I replicated some of the results from “Going beyond the point neuron model” paper. I also tried extending ADNs to CNNs, and tested them on SplitCIFAR100 (similar to the continual learning dataset from the SI paper). You can see the paper here.
I could not get past this McCulloch & Pitts did not create the point neuron, they invented the binary neuron.
Yeah, I mention immediately after that Hebb postulated weighted connections, but you have a good point. The point neuron seems poorly defined in the literature. Some people say it is any neuron that abstracts away all the physical structure, but others seem to imply other meanings sometimes. Numenta’s “going beyond” paper attributed it to Lapique, which seems way too early. If you’re just calling the point neuron the modern one used in DL, then it’s Rosenblatt.
We could consider point neurons to have meaning in the context of artificial neural networks, so in this case the inventor of the point neuron happens with the inventions of ANN i.e. it was Rashevsky. This is a pet peeve of mine - so please bear with me - the history of ideas should be a key part of a good education and this was flagrantly missing from my university education.
For me the modern point neuron is formalized after the publication of McCulloch & Pitts (which was largely informed by work from Rachevsky’s lab because Pitts worked there) when Rachevsky and others developed the idea of the point neuron (with rational weights) as representative of populations of neurons in the brain. This was later “reinvented” by people like Rosenblatt (who seemed to have a simple 1-1 idea of point neuron to biological neuron). Technologists seem to often have little knowledge of the history in their own field and the reinvention of things seems a chronic condition.
Once we realize that the point neuron is an abstraction of a population of neurons then we realize that increasing the detail of the point neuron is actually breaking the abstraction. In the case of Numenta this creates all sorts of problems such as how to use SDRs in a hierarchical system. This might be a classic example how a lack of knowledge about the history of ideas can lead down blind alleys.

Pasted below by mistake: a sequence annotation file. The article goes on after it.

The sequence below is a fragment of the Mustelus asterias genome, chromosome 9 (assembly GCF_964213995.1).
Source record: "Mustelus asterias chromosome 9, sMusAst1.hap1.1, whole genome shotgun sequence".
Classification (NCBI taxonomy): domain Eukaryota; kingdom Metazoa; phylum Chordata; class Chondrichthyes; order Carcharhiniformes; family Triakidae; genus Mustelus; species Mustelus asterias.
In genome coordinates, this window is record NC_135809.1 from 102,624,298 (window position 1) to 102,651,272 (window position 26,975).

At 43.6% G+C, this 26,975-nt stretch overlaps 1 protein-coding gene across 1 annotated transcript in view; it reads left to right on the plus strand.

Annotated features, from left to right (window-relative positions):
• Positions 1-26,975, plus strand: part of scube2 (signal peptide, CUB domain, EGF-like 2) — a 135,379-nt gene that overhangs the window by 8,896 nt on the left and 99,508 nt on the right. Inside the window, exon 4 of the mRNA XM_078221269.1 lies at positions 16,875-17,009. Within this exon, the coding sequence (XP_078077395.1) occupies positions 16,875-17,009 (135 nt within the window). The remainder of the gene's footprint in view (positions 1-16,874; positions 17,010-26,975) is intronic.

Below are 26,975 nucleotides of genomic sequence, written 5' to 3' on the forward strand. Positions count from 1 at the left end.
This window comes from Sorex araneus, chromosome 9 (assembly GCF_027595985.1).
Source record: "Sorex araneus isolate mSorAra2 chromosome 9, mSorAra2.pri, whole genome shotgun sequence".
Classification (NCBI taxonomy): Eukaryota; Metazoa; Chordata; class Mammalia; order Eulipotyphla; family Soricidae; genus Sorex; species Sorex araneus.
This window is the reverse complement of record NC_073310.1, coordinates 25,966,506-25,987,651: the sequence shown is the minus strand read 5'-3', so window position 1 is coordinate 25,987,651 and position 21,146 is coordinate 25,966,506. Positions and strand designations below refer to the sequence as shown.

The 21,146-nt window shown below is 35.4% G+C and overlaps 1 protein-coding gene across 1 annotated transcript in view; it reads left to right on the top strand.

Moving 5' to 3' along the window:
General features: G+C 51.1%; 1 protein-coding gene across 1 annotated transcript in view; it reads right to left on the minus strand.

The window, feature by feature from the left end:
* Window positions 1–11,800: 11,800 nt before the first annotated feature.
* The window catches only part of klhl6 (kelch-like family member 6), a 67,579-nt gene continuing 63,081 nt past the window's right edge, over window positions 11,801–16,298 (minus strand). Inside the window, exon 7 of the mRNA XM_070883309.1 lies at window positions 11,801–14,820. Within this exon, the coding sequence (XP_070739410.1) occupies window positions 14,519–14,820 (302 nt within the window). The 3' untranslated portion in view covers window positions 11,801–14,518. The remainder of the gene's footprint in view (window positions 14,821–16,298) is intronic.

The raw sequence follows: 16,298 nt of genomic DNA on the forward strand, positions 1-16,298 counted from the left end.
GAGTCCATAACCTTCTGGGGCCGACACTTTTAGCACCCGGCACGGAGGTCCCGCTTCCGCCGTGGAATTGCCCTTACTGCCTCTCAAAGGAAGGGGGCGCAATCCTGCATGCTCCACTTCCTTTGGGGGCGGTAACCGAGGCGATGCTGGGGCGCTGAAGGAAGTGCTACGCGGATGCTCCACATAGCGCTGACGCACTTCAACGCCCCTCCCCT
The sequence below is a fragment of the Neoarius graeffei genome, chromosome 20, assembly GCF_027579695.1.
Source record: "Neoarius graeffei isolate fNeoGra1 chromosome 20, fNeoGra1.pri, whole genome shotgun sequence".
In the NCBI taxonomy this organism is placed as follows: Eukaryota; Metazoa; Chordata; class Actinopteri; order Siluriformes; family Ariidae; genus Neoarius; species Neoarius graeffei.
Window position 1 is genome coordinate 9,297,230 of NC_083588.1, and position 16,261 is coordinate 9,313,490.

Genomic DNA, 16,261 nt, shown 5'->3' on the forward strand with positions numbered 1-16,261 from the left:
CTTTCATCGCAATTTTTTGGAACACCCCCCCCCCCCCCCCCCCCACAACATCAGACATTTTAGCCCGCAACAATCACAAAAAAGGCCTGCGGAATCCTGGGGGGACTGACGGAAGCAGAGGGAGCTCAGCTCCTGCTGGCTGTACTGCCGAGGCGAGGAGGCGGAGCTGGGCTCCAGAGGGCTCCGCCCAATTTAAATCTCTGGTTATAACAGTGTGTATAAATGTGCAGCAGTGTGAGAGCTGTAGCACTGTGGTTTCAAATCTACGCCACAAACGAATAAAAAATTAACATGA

It might be worth pointing out that there is a longer history of point neurons in computational neuroscience than the backpropagation story. The myth of point neurons being invented in the beginning of the path toward DL ignores the early history of computational neuroscience where people like Grossberg developed alternative approaches that still outperform DL in important ways.
Yeah, maybe we can shortcut the conversation by just caring about fitting models of neurons to the contemporary understanding from fields like electrophysiology? We’ve learned a lot about that sort of thing in the past 100 years. I guess I’m tired of participating in discussions where everyone has different definitions of “point neuron”. I’d rather just withdraw any opinion about it’s origin, as I’m more interested in making accurate models of the real deal than following previously held notions and abstractions.
I do appreciate you taking the time to write your reply. I was not aware of several of your points! Cheers!
Yes, we assume the history of the field has nothing to teach us. But is it because we are taught that or because we know that. In any case good luck.